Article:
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Our history

Début

The ACTE is to remain an informal support network, without
a fixed address until 1989, when it obtains a subvention,
allowing for its first
pied a terre. It boasts an approximate
membership of thirty.

In the early 1990′s, the Sherbrooke Geriatric Institute, responsible
at this time for dispensing intensive rehabilitative services,
welcomes the ACTE within its buildings. In the same year, the
association hires a coordinator/intervenor and a secretary.
A collaborative partnership begins and the ACTE publishes its first bulletin.

In response to the recommendations of the regional organizational
plan of services aimed towards individuals with brain trauma, in
1992 the ACTE sponsors an awareness and information Regional
Colloquium on brain trauma. The colloquium closes with a series
of recommendations regarding the human, financial, informational,
and service needs of trauma survivors. A committee is formed to
monitor the implementation of these recommendations. In
January 1994, it presents a report of its findings to the
Regie Regionale of Health and Social Services.

The ACTE’s tenth anniversary affords an opportunity to organize
a number of promotional activities. These include conferences,
videos, shows and theatre.
They take place concurrently with
the regular activities offered in the mid 90′s including support
groups, information sessions, leisure, and rights advocacy.

1995 brings the project for a Day Activity Program to the forefront.
Various partners (ARLPPHE, CRE, Regie) are courted and their
financial help solicited. The project is seen as a means to help
survivors maintain their abilities and maximize their potential.

Concurrent with this undertaking, the ACTE proceeds to increase
its human resources. This is partially due to the signing of the first
service contract with the SAAQ in 1997, effectively consolidating
the ACTE’s presence in the regional network. In 1999, the Régie
Régionale of Health and Social Services of the Eastern Townships
grants a non-recurrent, two-year subvention for a pilot Day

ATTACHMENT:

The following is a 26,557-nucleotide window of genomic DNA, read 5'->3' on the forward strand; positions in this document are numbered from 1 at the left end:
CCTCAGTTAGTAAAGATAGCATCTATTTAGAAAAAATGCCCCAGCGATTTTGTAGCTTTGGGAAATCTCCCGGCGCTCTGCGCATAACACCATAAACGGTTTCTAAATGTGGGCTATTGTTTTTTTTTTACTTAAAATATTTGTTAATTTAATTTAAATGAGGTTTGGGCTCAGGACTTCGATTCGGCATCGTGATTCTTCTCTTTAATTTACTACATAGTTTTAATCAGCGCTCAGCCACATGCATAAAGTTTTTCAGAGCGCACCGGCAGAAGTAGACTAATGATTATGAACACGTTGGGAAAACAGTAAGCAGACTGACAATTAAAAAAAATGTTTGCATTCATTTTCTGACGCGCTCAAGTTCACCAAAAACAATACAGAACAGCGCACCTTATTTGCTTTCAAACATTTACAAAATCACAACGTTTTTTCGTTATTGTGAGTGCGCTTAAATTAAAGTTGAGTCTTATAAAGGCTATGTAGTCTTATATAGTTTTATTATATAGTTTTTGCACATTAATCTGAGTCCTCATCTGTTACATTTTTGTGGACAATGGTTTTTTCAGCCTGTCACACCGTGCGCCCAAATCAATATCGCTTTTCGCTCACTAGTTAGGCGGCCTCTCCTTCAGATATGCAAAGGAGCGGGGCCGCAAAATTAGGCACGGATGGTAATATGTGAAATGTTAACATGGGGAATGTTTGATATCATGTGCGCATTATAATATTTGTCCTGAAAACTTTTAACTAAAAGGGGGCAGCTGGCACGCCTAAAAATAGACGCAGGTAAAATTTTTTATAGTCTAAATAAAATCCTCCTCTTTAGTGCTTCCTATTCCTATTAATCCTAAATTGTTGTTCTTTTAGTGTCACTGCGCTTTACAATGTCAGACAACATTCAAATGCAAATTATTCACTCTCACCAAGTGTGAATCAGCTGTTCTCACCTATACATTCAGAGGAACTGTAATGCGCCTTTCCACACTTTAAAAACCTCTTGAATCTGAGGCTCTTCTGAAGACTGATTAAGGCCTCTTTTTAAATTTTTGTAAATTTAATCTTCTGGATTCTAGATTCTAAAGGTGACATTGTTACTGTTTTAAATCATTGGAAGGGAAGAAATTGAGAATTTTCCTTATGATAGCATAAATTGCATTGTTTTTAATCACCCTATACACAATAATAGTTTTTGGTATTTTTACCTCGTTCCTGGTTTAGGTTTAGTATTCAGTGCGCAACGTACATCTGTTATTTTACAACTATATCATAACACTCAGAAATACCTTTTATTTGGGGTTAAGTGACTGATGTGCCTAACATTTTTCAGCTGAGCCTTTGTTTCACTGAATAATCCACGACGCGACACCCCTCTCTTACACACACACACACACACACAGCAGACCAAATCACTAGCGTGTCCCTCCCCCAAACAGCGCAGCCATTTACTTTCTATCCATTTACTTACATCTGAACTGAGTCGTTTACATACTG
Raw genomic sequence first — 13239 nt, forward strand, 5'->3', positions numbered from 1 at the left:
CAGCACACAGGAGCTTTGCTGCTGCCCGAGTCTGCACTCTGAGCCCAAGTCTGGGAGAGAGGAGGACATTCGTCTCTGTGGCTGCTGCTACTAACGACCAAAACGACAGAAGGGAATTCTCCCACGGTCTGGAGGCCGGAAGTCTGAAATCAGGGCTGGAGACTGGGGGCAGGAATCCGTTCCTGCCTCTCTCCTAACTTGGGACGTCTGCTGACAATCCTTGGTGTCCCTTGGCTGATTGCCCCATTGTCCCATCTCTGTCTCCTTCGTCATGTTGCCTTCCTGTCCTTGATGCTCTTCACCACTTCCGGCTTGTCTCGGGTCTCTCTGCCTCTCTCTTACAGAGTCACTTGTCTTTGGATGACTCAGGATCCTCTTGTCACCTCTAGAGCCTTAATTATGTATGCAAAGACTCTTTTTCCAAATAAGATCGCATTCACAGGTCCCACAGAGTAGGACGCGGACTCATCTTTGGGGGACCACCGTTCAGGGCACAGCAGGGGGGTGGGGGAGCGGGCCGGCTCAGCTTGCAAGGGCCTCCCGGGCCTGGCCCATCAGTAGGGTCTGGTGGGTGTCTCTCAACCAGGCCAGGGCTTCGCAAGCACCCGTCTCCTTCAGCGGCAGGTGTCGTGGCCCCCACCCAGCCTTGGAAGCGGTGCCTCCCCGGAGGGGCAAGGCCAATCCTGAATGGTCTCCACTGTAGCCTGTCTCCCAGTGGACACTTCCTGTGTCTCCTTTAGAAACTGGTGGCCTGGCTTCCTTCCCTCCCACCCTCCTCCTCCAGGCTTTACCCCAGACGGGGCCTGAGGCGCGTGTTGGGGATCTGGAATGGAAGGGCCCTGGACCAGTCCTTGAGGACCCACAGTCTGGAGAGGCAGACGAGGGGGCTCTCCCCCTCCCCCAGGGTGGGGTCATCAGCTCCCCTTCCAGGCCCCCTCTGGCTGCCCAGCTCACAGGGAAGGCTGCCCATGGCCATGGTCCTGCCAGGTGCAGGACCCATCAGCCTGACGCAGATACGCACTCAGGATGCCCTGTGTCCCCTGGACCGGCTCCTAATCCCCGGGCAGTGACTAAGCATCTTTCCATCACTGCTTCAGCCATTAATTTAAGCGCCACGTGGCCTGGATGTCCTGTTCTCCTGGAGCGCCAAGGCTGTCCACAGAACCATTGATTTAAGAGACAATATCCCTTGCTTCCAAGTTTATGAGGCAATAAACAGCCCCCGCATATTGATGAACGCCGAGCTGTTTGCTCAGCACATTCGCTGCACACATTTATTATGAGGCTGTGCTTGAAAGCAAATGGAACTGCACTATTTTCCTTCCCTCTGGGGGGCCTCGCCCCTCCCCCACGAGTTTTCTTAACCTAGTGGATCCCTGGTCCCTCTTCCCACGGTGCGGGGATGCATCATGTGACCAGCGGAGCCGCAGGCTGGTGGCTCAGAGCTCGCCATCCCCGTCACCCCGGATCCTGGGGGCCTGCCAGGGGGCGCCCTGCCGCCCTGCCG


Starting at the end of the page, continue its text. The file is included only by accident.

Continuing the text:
Activity Program for individuals with a CVA or brain trauma in
the Townships. The program is launched in 2000. At this time,
the ACTE continues to assert itself actively within the network
by becoming involved in the creation of two provincial groups,
the RAPTCCQ (Regroupement des associations de personnes
traumatisées cranio-cérébrales du Québec) and the RAPAQ
(Regroupement des associations de personnes aphasiques du Québec).

10 Ans
15 Ans

The ACTE celebrates its fifteenth anniversary by organizing
a forum under the theme of “La parole aux sans voix”,
(Speech for the Voiceless). This forum brings together 120
people and extends an opportunity for mutual exchanges,
sharing, and learning. The celebration is further highlighted
by an evening of improvisation piting a team from the
‘Ligue Nationale d’Improvisation’ against a team of local
journalists and members of the ACTE.

The preeminent issue of focus for the following three years is the
search for a permanent home for the ACTE to plant its roots.
However, it is to move three times in three years before
attaining the goal of stability at 68 Jacques-Cartier Boulevard;
grounds belonging to the CRE.

The first years of the new millennium sees the ACTE pursue its
Regional and Provincial distinction, develop a day program
tailored to the needs of its members, and continues to cultivate
bonds with its network partners. Not surprisingly, references
proliferate and the ACTE thrives. This growth ushers in two
years of debates, reflection, and reexamination, culminating
in the redefinition of vision, roles and responsibilities. The ACTE
equips itself with new policies and tools (human resources
management) thereby consolidating and strengthening its
management practices.